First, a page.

by the bridge weight), presentation score (to a panel of industry professionals and faculty) and team spirit. It was the load testing, however, that led to the team’s success, with Mohammed summing up with “I never felt that we were truly challenging for first place until crushing, when we saw our bridge hold the highest amount till that point.”

Beating out historical favourite, McMaster University (winners 2016-2018), Ashton recalls “I still kind of have to pinch myself when I think about it.”

Ng remarked, ” When we heard them call our team name it felt surreal, we all jumped up and immediately ran to hug each other, we were all beaming (haha PUN)  for the rest of the night.”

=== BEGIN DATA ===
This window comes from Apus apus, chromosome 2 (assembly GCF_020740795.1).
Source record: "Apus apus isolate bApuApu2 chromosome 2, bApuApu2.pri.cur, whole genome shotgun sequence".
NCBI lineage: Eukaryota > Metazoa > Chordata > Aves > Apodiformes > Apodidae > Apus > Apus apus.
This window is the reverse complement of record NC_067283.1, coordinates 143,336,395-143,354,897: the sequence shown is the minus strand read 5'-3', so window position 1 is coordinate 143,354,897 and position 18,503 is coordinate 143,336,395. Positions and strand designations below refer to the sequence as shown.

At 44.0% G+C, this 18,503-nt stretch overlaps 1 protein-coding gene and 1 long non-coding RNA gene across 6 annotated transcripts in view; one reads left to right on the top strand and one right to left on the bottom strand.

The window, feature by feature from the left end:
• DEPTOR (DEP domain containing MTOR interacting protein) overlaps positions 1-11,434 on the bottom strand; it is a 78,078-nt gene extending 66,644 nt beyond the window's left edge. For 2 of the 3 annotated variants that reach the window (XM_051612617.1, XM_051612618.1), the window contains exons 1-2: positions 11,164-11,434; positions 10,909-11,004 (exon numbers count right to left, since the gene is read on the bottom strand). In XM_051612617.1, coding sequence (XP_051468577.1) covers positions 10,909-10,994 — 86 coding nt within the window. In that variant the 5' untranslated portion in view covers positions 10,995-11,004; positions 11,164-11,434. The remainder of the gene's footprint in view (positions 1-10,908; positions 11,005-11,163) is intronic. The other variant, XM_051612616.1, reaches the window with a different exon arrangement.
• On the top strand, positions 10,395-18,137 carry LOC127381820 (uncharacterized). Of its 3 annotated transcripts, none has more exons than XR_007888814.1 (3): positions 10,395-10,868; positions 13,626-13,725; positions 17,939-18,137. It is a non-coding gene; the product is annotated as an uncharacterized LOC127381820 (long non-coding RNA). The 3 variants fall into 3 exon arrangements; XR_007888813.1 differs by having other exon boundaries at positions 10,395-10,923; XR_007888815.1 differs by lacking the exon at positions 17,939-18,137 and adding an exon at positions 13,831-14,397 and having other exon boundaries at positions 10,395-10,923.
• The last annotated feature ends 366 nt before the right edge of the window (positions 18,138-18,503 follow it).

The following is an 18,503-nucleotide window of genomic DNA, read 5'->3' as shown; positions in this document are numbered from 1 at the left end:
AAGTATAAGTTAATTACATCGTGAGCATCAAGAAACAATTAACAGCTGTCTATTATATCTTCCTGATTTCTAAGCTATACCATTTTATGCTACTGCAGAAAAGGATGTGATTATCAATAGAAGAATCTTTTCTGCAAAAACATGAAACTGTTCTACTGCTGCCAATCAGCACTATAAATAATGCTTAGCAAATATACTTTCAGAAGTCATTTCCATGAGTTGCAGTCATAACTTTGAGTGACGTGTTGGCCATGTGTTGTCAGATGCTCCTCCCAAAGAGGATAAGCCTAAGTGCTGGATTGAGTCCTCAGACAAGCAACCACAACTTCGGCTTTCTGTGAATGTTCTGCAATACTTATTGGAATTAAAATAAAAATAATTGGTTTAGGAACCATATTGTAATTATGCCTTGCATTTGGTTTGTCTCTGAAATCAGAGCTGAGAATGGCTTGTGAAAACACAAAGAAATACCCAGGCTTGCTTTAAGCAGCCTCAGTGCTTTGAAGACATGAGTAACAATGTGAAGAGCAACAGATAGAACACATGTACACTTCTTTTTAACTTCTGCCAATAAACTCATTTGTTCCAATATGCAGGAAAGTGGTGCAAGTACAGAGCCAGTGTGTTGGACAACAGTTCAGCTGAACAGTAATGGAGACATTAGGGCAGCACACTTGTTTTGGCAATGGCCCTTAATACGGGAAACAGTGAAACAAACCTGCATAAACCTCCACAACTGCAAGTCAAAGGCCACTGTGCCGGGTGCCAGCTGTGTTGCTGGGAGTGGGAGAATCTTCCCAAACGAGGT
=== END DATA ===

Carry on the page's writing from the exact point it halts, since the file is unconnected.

Tian echos the sentiment, “It was really satisfying to see our bridge hold up so much weight and to know our hard work paid off. If you’re into structural design and analysis, the construction process, and project management, this club provides all those experiences.”

Team captain Dugand made an offer to those interested in next year’s competition, “If you’re an engineering student with passion for structural design and looking for a really fun time with friends, as well as making new friend, in Montreal you should join Troitsky.”

Follow the Troitsky U of T adventures on Instagram.

To learn more about the competition, please visit the website at

By Phill Snel

Andrew Young is Donald Tong Scholarship winner